Going High-Tech for Fire Detection

Going High-Tech for Fire Detection

Karyn Tabor wants to change the way people in remote areas manage wildfires. In Madagascar, for example, the current approach involves patrolling protected areas on foot to locate and extinguish fires before they grow larger. In June 2016, Tabor and colleagues introduced technology that could make fire detection easier.

The project is called Firecast—a system to monitor and deliver alerts for active fires, fire risk, and deforestation in the tropics. The project’s web site and mobile application bring NASA satellite data to fire managers in areas that have traditionally relied on ground-based monitoring. Users can view maps of active fires, download daily fire risk forecasts, read reports of local fire activity, and see current activity in context with historical data.

“Our niche is packaging and delivering NASA data to make it accessible to people who need the information for day to day conservation decisions,” said Tabor, a scientist at Conservation International and principal investigator of the project, which is partly funded by NASA’s applied sciences program.

Tabor and colleagues have previously introduced Firecast to fire managers in Indonesia, Colombia, Bolivia, and Peru. In mid-June 2016, they traveled to Madagascar to test Firecast’s new mobile application. They spent most of the visit in Ambohitantely—a forested reserve in central Madagascar about 125 kilometers (80 miles) north of the capital, Antananarivo.

The reserve is visible in the images at the top of this page; they were acquired on September 19, 2015, by the Operational Land Imager (OLI) on the Landsat 8 satellite. The 56 square-kilometer (22-square-mile) reserve contains the last remnant of a forest that once covered Madagascar’s central plateau. Grasslands now dominate outside the reserve.

This small patch of tropical forest is often under severe threat from fires, most of which are started by local villagers, farmers, or passersby. Compounding the threat, the plateau can be very windy, which contributes to the spread of fire. The detail image shows smoke from an active fire. Burn scars are also visible in both images.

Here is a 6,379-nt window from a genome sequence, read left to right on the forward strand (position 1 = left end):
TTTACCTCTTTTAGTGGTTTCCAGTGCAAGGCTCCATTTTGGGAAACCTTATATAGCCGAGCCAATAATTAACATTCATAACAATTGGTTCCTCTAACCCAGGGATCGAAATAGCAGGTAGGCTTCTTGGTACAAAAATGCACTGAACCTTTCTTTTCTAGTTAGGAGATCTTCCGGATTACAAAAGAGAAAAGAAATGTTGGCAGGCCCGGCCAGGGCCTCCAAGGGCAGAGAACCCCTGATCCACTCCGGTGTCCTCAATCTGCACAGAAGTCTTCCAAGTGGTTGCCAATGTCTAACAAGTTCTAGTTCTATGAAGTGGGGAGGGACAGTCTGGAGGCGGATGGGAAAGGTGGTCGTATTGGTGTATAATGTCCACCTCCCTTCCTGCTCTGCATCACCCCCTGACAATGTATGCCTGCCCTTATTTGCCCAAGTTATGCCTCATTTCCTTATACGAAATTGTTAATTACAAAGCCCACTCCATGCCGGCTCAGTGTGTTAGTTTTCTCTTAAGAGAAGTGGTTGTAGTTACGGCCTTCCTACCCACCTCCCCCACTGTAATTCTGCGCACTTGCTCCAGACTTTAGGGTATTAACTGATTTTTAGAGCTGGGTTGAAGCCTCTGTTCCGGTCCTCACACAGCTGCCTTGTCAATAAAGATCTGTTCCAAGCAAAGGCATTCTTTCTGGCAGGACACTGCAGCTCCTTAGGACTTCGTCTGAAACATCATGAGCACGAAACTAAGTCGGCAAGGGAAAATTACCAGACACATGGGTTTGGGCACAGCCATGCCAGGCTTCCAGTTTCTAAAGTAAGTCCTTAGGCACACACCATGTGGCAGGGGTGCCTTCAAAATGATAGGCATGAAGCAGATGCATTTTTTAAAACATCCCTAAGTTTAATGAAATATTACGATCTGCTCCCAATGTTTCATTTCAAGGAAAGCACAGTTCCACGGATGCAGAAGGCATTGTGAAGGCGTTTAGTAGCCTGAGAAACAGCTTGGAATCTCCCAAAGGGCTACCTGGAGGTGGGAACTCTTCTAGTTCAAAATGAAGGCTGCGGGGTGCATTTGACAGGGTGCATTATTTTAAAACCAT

The third image, acquired on November 11, 2015, by the Visible Infrared Imaging Radiometer Suite (VIIRS) on the Suomi NPP satellite, shows just how widespread fires can be in Madagascar. Data and images like these are ingested into near-real-time maps on Firecast.

“Right now, the park manager reports to the head park office when a fire is sighted. The communication is one-way,” Tabor said. “But if we engage the head office—where there is internet and cell signal—and get them using Firecast, then they can alert the park when fires are detected.”

There were no active fires when Tabor and her team visited Ambohitantely, but burn scars (visible in the photograph above) were a reminder that this area is prone to burning. Now that Tabor is back in the United States, Conservation International’s technical lead in Madagascar, Andriambolantsoa Rasolohery, will monitor conditions with Firecast. “The in-country technical lead is key to talking with staff in the national park offices,” Tabor said, “and helping them see the value of coupling the fire monitoring conducted on the ground with monitoring from satellites.”

NASA Earth Observatory images by Jesse Allen, using Landsat data from the U.S. Geological Survey. Suomi NPP VIIRS image by Jeff Schmaltz, LANCE/EOSDIS Rapid Response. Suomi NPP is the result of a partnership between NASA, the National Oceanic and Atmospheric Administration, and the Department of Defense. Photo by Carlos Andres Cano Alvarez, Conservation International. Caption by Kathryn Hansen. The Firecast team was funded by the NASA Applied Sciences Program, and collaborated with World Resources Institute’s Global Forest Watch; the South African Council for Scientific Industrial Research’s Advanced Fire Information System; Esri, and Logi Analytics software.

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